Shore entry through the reef – El Makluf

Some of the dive site entries are pretty unique here, with an access hole coming in via a cavern from the reef wall face, and then up through the top of the reef.  We walk on out across the reef, and then climb down into the hole, following the pathway out to the open sea. Pretty cool, and pretty different too!  There is marine life aplenty on top of the reef and inside all the cracks and crevices too, so something for your eyes to feast on no matter which direction you turn!  One of the interesting things here is that the brittle stars are all out on top in the reef in direct sunlight, whereas back in the Florida Keys or the Caribbean they hide under rocks all day, only coming out at night.  In fact, if you shine a light on one there, they quickly disappear into the darkness of a hole, but that’s not the case here for sure!  Interesting!

Brittle Star working on it’s tan on top of the reef

A colorful Giant Clam on top of the reef

On all three dives we managed to complete surveys by species and quantity of the reef fish population, and this information was turned into QDSM for incorporation into their marine survey database.  Coupled with the date, time, and conditions under which the counts are taken, these tools prove valuable in establishing a baseline, from which a more thorough understanding of the normal fish population counts and trends though day, the seasons, and even with events such a varying water temperatures can be achieved.  The work being done here closely parallels that which R.E.E.F. (the Reef Environmental Education Foundation), located in Key Largo, Florida, is so actively involved with worldwide.   Indian Valley Scuba has been a REEF Field Station for nearly ten years now, so conducting these sort of fish count surveys is something we’ve grown quite familiar with over the years.  Even so, it’s pretty thrilling when your counts includes all sorts of new species that you have never seen before!

Back at the ranch, it was time for another great dinner, and some after-dinner conversation and laughter before calling it an early night and getting rested up for tomorrows activities!

Surrounded by dolphins…oh my!!

Another bright and beautiful morning beckoned us as we looked out our windows on the flat, calm blue waters of the Red Sea.  Today, we’re heading back to El Qusier harbor, and onto the boat, for a couple of dives in the cavern system that runs all through that area.  Gear on board the mother ship, we kitted up and climbed into the zodiac for a ten minute run to the dive site.  About seven minutes into it though, we were rudely interrupted by an enormous splash directly in front of the boat, causing our driver to promptly back off the throttle.  Splash!  There it goes again!  Dolphins! Three of them, just begging us to stop and play with them!  OK…..hold on that dive site we were headed towards, we need to tend to this matter…now!  Masks on, regulators in mouths, and over the sides we rolled, and sure enough there were our friends waiting for us.  We spent about fifteen minutes hanging with them as they cavorted through and around us, just teasing us with their closeness.  It was early in the day, and they were full of energy, that was obvious!  It looked like it was as much fun for them as it was for us, too.  Finally, they had enough, and as if on cue, they sped off into the blue.  We climbed back on board, got re-organized, and finished the balance of our trip to our dive site, known as Pharaoh’s Tomb.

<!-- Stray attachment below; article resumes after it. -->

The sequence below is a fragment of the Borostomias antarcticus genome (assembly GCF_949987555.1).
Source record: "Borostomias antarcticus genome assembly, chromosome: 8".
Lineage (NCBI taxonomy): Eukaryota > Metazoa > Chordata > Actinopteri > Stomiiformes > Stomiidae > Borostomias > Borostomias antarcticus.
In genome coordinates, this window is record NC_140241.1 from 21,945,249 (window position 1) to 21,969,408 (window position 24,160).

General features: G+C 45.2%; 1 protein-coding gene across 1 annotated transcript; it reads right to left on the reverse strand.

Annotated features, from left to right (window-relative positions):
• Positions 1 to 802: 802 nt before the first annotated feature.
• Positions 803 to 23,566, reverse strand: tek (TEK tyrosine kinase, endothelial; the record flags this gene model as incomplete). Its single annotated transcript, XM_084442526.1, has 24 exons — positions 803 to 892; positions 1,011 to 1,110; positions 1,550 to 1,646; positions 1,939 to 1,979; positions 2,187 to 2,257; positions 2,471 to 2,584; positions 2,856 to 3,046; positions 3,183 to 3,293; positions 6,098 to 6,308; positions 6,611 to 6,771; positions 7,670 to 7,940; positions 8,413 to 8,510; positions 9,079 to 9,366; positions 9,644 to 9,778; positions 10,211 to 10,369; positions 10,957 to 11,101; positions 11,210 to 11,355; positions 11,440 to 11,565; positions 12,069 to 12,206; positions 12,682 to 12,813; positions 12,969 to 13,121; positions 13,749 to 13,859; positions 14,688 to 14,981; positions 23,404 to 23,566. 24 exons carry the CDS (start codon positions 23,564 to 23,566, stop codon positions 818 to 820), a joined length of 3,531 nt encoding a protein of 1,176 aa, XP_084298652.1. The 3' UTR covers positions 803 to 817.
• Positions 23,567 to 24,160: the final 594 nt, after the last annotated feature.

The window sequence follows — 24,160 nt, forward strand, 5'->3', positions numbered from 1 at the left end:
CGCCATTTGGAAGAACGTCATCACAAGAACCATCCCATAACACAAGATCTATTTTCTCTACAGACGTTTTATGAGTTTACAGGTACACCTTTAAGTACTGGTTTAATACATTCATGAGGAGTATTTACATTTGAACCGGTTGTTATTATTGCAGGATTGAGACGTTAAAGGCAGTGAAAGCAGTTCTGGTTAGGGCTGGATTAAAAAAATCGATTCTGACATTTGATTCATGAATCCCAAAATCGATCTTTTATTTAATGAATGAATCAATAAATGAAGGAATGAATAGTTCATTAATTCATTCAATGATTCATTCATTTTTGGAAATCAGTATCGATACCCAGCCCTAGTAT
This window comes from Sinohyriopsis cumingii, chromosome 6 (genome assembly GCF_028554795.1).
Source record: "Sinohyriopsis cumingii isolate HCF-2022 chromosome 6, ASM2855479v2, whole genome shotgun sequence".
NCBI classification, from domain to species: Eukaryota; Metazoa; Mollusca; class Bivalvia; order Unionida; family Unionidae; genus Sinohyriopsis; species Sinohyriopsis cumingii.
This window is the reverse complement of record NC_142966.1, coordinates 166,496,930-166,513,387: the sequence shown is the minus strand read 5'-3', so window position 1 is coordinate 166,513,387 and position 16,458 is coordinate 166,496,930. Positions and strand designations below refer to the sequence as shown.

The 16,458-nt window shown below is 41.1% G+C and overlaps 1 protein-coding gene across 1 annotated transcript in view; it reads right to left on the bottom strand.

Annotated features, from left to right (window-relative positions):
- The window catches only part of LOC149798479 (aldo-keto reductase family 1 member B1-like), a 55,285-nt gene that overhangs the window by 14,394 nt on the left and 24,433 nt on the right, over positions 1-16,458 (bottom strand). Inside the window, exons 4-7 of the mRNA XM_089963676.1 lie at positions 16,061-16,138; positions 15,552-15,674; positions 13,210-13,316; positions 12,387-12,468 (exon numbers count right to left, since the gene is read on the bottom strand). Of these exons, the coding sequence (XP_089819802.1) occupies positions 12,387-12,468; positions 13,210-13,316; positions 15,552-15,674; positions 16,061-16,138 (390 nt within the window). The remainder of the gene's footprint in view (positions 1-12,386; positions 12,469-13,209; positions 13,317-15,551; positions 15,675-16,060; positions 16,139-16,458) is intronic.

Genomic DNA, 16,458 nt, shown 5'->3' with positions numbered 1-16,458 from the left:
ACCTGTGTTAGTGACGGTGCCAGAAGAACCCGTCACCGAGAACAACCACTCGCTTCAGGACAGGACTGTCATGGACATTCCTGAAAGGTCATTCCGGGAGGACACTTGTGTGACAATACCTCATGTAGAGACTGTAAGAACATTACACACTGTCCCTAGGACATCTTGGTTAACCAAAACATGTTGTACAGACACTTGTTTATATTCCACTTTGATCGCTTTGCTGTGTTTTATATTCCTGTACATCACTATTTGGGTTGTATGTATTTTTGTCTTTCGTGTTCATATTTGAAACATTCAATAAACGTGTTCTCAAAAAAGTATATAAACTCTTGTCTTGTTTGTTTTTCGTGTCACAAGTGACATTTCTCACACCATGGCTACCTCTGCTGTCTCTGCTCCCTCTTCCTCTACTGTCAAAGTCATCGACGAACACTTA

Our host Steve Rattle getting up close and personal with some friendly dolphins

A great dive, and we headed back to the big boat for a short break and to get ready for our next dive, Fanadir Reef.  We climbed back on board the zodiac, enjoyed the short ride to the reef, and dropped in.  Once we gathered on the bottom, we started down the reef, and no more than five minutes into our exploration, suddenly ‘Swoosh!’ ..we were being buzzed by our three friends from earlier.  Well so much for this reef, our focus now turned on our visitors, or were we visitors to their world?  Matters not, because we were all enjoying each other now.  For over an hour they cavorted with us, mimicking us when we laid on the bottle, or spun upside down, and the circled us with tails kicking up rings of mud around our group, kinda like a game of cowboys & indians.  Cooler than words can convey, just feeling so blessed to be able to share this hour with some of God’s most majestic creatures.  Absolutely awesome!